The opening of a new subway at King's Cross tube station promises to relieve peak time congestion of passengers.

The subway, which links the south side of Euston Road and the Underground ticket hall, will be opened on Monday, Transport for London (TfL) said.

Scores of passengers have currently to squeeze through a smaller subway, locally dubbed the "Khyber Pass". The real Khyber Pass, winding through mountains between India and Pakistan, is notorious for robberies, road accidents and warfare.

The new subway is part of a project to renew King's Cross tube station, to be completed by 2006.

From September Thameslink will suspend its through services at King's Cross while their new station is built at St Pancras. TfL expect more people will then pass through King's Cross tube station.

Thameslink services from the north will terminate at St Pancras while services from the south will terminate at Kings Cross Thameslink in Pentonville Road. Passengers who want to travel through London will have to walk between the two stations.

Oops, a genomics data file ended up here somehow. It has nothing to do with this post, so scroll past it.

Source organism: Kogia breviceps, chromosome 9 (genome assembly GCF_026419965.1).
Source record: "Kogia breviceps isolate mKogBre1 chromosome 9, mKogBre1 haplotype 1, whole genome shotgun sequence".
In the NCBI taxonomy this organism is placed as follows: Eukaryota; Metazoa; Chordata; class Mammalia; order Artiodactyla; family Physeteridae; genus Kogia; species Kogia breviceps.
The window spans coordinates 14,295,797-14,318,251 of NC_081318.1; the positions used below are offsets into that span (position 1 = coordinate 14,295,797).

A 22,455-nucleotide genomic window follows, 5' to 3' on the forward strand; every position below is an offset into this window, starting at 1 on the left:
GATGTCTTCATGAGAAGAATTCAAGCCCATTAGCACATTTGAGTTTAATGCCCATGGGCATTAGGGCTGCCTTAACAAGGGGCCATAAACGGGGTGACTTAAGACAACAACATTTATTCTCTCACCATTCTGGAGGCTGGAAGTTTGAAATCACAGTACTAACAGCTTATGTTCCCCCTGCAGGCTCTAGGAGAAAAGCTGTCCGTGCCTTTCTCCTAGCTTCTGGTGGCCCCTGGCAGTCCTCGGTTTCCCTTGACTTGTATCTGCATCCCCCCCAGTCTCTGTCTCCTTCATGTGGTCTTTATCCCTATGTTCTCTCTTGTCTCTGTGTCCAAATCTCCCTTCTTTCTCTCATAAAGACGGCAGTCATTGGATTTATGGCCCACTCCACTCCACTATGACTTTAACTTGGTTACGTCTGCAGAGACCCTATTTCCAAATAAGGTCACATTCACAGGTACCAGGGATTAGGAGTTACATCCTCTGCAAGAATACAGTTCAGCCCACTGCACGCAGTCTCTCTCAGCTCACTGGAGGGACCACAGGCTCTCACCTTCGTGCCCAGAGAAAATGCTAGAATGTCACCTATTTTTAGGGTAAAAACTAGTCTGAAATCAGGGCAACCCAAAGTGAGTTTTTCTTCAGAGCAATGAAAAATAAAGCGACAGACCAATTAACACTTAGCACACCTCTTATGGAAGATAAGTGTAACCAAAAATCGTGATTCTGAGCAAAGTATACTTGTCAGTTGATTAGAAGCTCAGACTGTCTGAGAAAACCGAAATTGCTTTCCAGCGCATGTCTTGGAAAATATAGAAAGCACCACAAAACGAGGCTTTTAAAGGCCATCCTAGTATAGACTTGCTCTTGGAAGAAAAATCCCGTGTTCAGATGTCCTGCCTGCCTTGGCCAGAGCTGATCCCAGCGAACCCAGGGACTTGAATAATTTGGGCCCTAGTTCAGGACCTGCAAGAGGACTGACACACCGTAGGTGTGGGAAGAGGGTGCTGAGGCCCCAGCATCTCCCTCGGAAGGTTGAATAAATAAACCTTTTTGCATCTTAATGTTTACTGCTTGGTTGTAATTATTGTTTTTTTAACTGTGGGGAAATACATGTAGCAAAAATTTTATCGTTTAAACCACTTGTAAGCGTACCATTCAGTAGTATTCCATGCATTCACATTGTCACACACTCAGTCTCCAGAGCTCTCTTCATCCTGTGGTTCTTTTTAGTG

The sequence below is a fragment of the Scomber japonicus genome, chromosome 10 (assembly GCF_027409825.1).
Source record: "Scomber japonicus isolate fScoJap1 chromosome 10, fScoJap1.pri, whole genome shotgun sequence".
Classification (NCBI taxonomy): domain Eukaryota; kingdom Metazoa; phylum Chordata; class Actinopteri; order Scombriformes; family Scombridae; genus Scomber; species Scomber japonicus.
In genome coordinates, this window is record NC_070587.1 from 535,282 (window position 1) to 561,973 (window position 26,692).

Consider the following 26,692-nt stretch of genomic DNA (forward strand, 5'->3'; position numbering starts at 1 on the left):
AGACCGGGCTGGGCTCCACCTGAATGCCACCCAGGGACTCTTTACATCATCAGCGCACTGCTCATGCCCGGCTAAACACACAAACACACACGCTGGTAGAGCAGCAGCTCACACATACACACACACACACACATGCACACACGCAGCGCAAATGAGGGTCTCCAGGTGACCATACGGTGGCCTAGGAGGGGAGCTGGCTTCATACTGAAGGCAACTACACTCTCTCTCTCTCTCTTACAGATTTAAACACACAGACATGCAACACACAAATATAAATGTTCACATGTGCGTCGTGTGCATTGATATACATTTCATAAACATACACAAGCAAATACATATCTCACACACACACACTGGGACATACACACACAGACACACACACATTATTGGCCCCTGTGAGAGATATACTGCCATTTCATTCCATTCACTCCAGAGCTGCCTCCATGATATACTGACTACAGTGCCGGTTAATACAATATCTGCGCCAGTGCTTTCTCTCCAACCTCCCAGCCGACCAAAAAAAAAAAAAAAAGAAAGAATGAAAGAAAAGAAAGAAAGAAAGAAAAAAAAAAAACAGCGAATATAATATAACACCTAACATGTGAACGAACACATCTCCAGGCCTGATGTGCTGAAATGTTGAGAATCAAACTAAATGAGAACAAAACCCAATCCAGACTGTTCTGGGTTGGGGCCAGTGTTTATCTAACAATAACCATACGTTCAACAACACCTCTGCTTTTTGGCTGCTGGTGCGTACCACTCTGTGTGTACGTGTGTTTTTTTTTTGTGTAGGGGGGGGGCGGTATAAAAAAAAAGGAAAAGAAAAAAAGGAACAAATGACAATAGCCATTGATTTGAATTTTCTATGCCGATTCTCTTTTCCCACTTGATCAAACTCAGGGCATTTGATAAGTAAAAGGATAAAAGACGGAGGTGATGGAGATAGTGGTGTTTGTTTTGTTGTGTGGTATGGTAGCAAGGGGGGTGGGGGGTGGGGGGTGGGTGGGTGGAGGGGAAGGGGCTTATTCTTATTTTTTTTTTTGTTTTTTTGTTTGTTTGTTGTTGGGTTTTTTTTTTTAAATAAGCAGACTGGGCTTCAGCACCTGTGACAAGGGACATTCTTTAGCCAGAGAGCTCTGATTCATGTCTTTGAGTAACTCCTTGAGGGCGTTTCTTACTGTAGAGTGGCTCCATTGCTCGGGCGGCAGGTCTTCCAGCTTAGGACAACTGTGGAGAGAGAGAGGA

To cope with the increased traffic, the new subway is being brought into service early with temporary finishes. It will separate pedestrians crossing Euston Road to the mainline station from tube passengers on the Circle, Metropolitan and Hammersmith & City lines.

Meanwhile, the old subway will remain open, with only one entrance on the south side of Euston Road in use.

Mike Crabtree, London Underground's King's Cross Project Sponsor said: "Works on the new Thameslink station will begin in September and continue until May 2005. During that time passengers may find it more convenient to avoid interchanging between Underground lines at King's Cross."